So, yesterday I wrote about how the actual story of the Ohio 12th Congressional race was that Democrats picked up 37 points from 2016, and whoever won the race was almost meaningless. I should have read more closely, because I didn't realize how even-more meaningless it was.
To be clear first, the race isn't over. It appears that Republican Troy Balderson will win, but he's only up by about .9 of a point, and there still several thousand provisional ballots to count. And by Ohio state law they bizarrely won't be counted for ten days! If the margin can be brought down to under .5 points, then an automatic recount kicks in.
But that's not the main point for what makes this even more meaningless than I thought.
It's that I had thought that the results of this election would carry over to the next Congress. In fact, no -- whoever is seated gets to be in office for a few months, and then has to run again in November! So, this election has ZERO impact on whether Democrats will take back control of the House.
There are a number of things it will be interesting to see here in November. For starters, neither candidate is likely to have the influx of money that they both did for the Special Election. There will be 435 races contending for the same outside fundraising. (Alas, that means I'll likely be inundated again by Danny O'Connor's emails. Thank goodness for the "Unsubscribe" button.) Also important is that since this once incredibly-safe GOP district no longer is, that means the Republican Party has to decide whether to feed it with money they hadn't been planning to -- which means less for other races -- or forego giving it anything, which means Balderson is on his own. That's somewhat the same case for O'Connor, except this wasn't ever a race Democrats looked at as safe. And finally, with 435 House races and 33 Senate races in November, Balderson can't count on a visit by Trump (though that might be a good thing).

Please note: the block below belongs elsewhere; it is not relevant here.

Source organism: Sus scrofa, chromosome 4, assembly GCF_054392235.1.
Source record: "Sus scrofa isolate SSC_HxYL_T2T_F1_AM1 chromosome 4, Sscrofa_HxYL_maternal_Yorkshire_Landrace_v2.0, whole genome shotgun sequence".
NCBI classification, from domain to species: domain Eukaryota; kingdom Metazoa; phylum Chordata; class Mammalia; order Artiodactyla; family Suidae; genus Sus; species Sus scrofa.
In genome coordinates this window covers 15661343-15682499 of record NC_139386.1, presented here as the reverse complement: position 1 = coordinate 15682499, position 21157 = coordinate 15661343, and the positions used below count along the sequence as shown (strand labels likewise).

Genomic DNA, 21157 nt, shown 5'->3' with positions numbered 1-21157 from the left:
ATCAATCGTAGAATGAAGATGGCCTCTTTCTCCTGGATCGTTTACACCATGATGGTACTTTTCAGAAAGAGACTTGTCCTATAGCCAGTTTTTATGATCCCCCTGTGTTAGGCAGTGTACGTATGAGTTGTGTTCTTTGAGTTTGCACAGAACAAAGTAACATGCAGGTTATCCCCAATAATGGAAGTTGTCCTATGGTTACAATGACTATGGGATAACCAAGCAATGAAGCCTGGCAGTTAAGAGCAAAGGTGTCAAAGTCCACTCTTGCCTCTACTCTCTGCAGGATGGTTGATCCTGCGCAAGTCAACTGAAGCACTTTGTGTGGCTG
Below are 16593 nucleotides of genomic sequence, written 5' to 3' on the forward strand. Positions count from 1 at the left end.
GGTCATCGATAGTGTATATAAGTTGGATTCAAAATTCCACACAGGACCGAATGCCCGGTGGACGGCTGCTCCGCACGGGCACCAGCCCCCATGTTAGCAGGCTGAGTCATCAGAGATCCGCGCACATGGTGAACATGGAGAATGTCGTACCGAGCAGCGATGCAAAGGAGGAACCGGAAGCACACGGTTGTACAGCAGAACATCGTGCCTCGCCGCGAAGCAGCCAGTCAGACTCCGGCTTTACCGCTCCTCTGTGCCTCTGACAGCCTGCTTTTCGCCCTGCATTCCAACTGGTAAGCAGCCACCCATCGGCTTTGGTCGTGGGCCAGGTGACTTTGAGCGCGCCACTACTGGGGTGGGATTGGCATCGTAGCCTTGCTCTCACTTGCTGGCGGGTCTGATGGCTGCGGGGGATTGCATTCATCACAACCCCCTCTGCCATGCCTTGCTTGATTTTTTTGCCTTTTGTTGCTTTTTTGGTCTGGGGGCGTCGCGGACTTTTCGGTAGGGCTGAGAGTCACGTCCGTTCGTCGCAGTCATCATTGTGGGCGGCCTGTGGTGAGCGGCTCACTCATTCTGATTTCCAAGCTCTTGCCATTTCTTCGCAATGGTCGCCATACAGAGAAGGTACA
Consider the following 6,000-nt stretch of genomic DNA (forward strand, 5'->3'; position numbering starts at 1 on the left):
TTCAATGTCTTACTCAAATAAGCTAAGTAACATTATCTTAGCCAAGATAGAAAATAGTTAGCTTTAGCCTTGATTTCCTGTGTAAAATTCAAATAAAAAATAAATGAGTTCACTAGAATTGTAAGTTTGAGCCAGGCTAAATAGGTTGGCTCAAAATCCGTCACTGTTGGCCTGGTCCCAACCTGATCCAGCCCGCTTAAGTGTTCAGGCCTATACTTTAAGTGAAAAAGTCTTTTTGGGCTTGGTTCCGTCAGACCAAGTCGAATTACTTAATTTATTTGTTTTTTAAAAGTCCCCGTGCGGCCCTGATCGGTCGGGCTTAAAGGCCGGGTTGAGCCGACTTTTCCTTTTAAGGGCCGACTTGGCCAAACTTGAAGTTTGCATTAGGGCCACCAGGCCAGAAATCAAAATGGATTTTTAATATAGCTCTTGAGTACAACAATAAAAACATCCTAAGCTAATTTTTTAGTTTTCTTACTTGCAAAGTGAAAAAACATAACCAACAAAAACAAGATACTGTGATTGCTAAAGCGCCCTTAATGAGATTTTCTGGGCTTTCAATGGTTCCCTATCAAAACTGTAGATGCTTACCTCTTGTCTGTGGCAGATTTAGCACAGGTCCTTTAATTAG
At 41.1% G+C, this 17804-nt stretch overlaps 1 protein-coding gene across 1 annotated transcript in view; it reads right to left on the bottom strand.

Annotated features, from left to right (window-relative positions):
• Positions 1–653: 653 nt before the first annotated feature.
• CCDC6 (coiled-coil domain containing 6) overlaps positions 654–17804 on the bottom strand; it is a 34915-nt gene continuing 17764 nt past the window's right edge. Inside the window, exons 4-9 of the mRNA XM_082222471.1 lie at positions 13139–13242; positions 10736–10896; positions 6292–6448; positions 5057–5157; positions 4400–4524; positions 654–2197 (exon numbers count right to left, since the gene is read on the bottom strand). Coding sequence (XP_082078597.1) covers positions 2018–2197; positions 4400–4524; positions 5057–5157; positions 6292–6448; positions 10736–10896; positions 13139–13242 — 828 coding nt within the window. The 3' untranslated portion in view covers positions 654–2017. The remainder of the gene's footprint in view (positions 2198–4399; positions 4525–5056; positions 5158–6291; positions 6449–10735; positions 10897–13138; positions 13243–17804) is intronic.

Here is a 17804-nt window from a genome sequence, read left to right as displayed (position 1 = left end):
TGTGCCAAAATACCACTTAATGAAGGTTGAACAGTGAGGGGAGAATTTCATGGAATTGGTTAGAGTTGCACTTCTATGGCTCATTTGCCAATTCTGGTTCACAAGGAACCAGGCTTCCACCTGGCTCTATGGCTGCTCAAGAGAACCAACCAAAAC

The point is, there will be another race. This other race is actually the one that matters. And the factors of that race will be very different. (This also puts into perspective Danny O'Connor's hyperbolic emails and the dire importance of this Special Election for taking backing the House, since it actually had almost no importance.)
But the bottomline holds for this race, Danny O'Connor's strong effort, and races all other across the country -- in an incredibly Red, safe GOP district, Democrats cut the Republican margin by at least 36 points.
Robert J. Elisberg is a political commentator, screenwriter, novelist, tech writer and also some other things that I just tend to keep forgetting.
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